One of the most common tree problems of all is known as chestnut blight. Chestnut blight is a fungal infection that has been shown to be responsible for the near-complete destruction of the American chestnut trees in eastern hardwood forest. The roots of the trees that were cut down or killed in the past are still producing sprouts, but they are generally not able to survive past the sapling stage.
As of now, it is uncertain whether or not an effective cure will be developed for the disease in the near future. Chestnut Blight has a particularly widespread distribution, and it is currently thriving as a parasite that targets post oak, Spanish chestnut, and chinkapin trees.
Armillaria Root Rot
Armillaria is a term that is used to describe a specific group of pathogens that are known for attacking the roots of hardwoods and softwoods. In addition to hardwood and softwood trees, this group of pathogens also attacks vines and shrubs. Generally, this fungus target trees that have already been worn down by other pests or elemental factors. Armillaria is perfectly capable of infecting trees that are perfectly healthy as well, and it has the potential to either completely destroy them or make them more susceptible to destruction by other fungal or insectoid threats.
Bacterial Wetwood (Slime Flux)
Bacterial wetwood, also known as slime flux disease, is a form of bole rot found within the branches and trunks of hardwood trees. Generally, this form of bacterial infection can be found within the outer heartwood or inner sapwood parts of the affected tree. It is not uncommon for this infection to develop within trees that have already taken noticeable environmental or bacterial damage.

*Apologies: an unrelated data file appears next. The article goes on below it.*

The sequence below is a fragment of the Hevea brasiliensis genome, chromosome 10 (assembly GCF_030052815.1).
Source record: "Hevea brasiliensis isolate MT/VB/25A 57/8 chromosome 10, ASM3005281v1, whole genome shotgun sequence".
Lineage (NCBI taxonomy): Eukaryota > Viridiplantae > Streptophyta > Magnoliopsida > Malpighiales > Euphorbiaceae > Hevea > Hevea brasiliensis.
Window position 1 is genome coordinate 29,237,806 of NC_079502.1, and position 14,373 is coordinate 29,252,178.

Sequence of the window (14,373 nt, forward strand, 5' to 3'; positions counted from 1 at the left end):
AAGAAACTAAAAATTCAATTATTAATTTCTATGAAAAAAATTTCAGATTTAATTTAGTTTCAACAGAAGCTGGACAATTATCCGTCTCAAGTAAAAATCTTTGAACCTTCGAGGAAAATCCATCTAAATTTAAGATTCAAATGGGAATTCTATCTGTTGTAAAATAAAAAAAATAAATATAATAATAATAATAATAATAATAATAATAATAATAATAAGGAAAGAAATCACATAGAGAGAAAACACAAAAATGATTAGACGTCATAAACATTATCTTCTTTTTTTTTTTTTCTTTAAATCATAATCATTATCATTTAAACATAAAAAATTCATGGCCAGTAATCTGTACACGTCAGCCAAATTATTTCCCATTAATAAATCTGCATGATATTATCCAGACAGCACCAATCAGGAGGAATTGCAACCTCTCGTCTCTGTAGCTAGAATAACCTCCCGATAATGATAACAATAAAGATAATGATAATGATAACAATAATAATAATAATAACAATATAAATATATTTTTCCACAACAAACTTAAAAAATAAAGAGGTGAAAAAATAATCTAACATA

There are numerous types of bacteria that have been documented to cause slime flux in multiple types of trees, and generally, all of them are prone to grow inside of the tree’s wounds consuming its sap for nutrition.
Annosus Root Rot
This form of root rot is found commonly in many of the temperate areas of the world. Annosus root rot is a form of decay that is noted as being a particularly common killer of conifers. This disease will commonly be observed eastern and southern United States. Because the fungus generally enters the trees through stump surfaces that have been freshly cut, it is a recurring problem in pine plantations that have been thinned. Typically, the fungus will produce a series of conks at the tree’s root collar.
Anthracnose is caused by a specific group of fungi that are known for targeting flowers, twigs, fruits and leaves. It can be located in many different species of trees across North America, though sycamore and flowering dogwood trees are the most common victims. Depending on the particular host species and the nature of the pathogen, the symptoms are variable.
Some of the more noticeable symptoms are the deterioration of the leaves and twig blight, which can cause witch’s blooming. It is not uncommon for the entirety of the tree above ground to be subject to attack, which can ultimately cause the tree’s death.
Most of the common tree problems can be effectively addressed with a regular application of fungicide. The most optimal time to apply the fungicide is about two weeks before bud break. You may administer the fungicide via foliar application, though some choose to inject it directly into the trunk with positive results.
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